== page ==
Causes of Urinary Incontinence
Urinary incontinence usually occurs when the muscles and nerves – responsible for helping the bladder hold and pass urine – weakens or gets damaged. Aside from this, more factors can trigger urinary incontinence, such as:
- Certain food, beverages, and medications that increase urine production (diuretics), such as alcohol, caffeine, carbonated drinks, spicy and acidic foods, sedatives, and high doses of vitamin C
- Diseases like diabetes, certain types of cancer, and neurological disorders such as Parkinson’s disease and multiple sclerosis
- Physical changes due to pregnancy, childbirth, menopause, and aging
- Hysterectomy and other surgeries and treatments for pelvic cancers
- Tumors or obstructions that puts pressure on the bladder
- Urinary tract infection and constipation
6 Types of Urinary Incontinence
Before we proceed on how to reduce urinary incontinence, let us first discuss its types. Urinary incontinence is categorized into six different types depending on its symptoms and severity.
1. Stress incontinence
When hearing the word “stress,” your first thought would be about emotions and feelings. However, when talking about stress incontinence, “stress” refers to the pressure applied to the bladder, which causes urinary leakage.
This condition is more common in women and leakage may be experienced with coughing, sneezing or laughing. Sudden movements like bending, squatting, and lifting can also cause urinary leakage.
Experts believe that women who gave birth vaginally are more prone to stress incontinence. Vaginal birth stretches and weakens the pelvic floor muscles and nerves, which results in poorer bladder support.
Stress incontinence also occurs due to aging—especially in menopausal women, men who have undergone surgery, as well as to people with severe lung conditions.
2. Overactive bladder or urgency urinary incontinence
The urgency and frequency to urinate even when the bladder is not full yet is referred to as overactive bladder or urge incontinence. Urinary urgency occurs due to the involuntary contraction of the bladder muscle (detrusor).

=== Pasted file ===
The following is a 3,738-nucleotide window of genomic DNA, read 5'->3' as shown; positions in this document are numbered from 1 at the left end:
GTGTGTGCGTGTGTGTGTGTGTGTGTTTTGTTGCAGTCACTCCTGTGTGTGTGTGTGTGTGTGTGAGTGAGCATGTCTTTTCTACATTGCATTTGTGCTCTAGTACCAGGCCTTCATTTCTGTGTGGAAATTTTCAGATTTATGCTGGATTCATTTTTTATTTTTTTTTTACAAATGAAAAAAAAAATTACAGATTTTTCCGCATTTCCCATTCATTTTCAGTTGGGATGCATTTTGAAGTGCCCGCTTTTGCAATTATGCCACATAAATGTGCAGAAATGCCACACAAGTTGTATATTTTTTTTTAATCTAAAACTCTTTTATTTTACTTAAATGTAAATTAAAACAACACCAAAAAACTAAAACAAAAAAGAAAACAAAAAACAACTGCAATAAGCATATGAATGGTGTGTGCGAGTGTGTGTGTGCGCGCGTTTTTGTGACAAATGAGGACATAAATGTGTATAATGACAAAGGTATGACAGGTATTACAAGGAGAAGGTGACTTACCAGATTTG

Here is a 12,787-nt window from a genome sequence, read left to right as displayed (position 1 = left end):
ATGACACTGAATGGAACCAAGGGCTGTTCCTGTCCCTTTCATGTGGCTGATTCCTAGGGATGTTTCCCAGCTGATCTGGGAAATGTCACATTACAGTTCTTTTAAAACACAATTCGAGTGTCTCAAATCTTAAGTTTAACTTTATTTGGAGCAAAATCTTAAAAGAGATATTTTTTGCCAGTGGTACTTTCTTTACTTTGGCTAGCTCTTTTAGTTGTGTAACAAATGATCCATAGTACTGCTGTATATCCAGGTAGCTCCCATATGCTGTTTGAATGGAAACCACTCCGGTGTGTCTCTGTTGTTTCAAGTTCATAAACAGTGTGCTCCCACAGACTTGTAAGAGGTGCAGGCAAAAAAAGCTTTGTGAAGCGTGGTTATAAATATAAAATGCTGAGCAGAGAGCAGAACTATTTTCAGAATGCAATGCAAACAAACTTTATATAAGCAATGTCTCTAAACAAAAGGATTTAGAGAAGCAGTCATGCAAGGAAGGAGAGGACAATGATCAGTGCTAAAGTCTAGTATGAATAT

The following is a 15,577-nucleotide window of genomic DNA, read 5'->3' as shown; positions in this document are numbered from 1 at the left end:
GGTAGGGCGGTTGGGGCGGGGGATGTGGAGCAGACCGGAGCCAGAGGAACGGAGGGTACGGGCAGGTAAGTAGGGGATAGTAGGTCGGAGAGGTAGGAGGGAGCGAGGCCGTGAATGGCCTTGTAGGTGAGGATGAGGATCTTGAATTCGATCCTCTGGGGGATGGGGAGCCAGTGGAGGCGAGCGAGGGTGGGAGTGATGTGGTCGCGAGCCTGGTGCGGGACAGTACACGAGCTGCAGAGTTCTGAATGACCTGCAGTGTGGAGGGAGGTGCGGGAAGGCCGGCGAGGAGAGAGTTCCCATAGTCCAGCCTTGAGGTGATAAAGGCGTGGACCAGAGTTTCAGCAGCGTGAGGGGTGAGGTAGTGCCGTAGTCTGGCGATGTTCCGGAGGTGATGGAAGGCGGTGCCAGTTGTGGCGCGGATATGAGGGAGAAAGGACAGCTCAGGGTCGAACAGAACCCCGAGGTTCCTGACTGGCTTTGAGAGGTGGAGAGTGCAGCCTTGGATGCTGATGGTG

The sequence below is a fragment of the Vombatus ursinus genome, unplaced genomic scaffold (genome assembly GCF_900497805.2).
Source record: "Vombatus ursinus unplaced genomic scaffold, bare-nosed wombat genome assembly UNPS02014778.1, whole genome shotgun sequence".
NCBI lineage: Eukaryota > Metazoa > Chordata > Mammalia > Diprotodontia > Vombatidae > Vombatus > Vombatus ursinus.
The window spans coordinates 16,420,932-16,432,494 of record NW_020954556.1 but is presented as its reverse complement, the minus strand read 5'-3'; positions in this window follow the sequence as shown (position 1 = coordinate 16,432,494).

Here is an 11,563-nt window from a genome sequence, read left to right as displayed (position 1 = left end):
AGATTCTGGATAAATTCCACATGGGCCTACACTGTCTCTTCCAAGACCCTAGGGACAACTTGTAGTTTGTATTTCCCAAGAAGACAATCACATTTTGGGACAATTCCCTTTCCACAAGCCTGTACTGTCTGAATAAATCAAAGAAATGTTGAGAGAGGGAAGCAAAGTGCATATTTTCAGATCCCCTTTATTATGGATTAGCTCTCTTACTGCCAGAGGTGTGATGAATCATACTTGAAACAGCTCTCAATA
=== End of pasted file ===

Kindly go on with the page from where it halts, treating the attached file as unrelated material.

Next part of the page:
A person who suffers from an overactive bladder tends to void multiple times in a day and can also feel the same urge even when sleeping at night, causing disruptive sleep. Most people who have an overactive bladder have difficulty controlling their urine from passing, which results in frequently wetting themselves.
Both men and women can develop an overactive bladder, but it is most common in people who have diabetes, multiple sclerosis, and Parkinson’s disease. Men who undergo prostate cancer surgeries and treatments might also have this condition. Also, the physical changes a postmenopausal woman experiences can trigger an overactive bladder.
3. Overflow incontinence
You have overflow incontinence if you cannot empty your bladder completely, which results in leakage. Overflow incontinence happens when something blocks your urine from normally passing. The blockage is usually caused by tumors, bladder stones, and scar tissues.
This urinary problem is more common in men than women, especially to men who have prostate problems. People with diabetes and neurological disorders, as well as those taking certain medications that prevent the bladder muscles from contracting, are also at risk to overflow incontinence.